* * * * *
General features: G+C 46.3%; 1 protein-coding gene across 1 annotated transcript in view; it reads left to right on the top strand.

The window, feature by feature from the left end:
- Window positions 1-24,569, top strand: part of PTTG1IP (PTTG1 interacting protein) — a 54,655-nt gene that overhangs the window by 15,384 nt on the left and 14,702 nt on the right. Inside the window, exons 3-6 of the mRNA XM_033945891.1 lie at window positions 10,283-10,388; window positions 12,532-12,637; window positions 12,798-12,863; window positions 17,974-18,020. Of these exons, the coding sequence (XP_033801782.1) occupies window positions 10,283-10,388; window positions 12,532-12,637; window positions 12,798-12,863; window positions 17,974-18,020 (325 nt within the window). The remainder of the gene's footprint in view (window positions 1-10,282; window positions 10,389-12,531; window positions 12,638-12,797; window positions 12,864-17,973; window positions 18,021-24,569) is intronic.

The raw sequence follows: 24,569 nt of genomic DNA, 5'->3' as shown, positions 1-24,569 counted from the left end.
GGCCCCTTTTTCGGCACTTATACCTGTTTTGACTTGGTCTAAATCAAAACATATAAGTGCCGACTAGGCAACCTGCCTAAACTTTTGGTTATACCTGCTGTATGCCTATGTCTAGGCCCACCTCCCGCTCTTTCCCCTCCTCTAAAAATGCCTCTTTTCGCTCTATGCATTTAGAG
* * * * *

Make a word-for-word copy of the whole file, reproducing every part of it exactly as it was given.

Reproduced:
General features: G+C 46.3%; 1 protein-coding gene across 1 annotated transcript in view; it reads left to right on the top strand.

The window, feature by feature from the left end:
- Window positions 1-24,569, top strand: part of PTTG1IP (PTTG1 interacting protein) — a 54,655-nt gene that overhangs the window by 15,384 nt on the left and 14,702 nt on the right. Inside the window, exons 3-6 of the mRNA XM_033945891.1 lie at window positions 10,283-10,388; window positions 12,532-12,637; window positions 12,798-12,863; window positions 17,974-18,020. Of these exons, the coding sequence (XP_033801782.1) occupies window positions 10,283-10,388; window positions 12,532-12,637; window positions 12,798-12,863; window positions 17,974-18,020 (325 nt within the window). The remainder of the gene's footprint in view (window positions 1-10,282; window positions 10,389-12,531; window positions 12,638-12,797; window positions 12,864-17,973; window positions 18,021-24,569) is intronic.

The raw sequence follows: 24,569 nt of genomic DNA, 5'->3' as shown, positions 1-24,569 counted from the left end.
GGCCCCTTTTTCGGCACTTATACCTGTTTTGACTTGGTCTAAATCAAAACATATAAGTGCCGACTAGGCAACCTGCCTAAACTTTTGGTTATACCTGCTGTATGCCTATGTCTAGGCCCACCTCCCGCTCTTTCCCCTCCTCTAAAAATGCCTCTTTTCGCTCTATGCATTTAGAG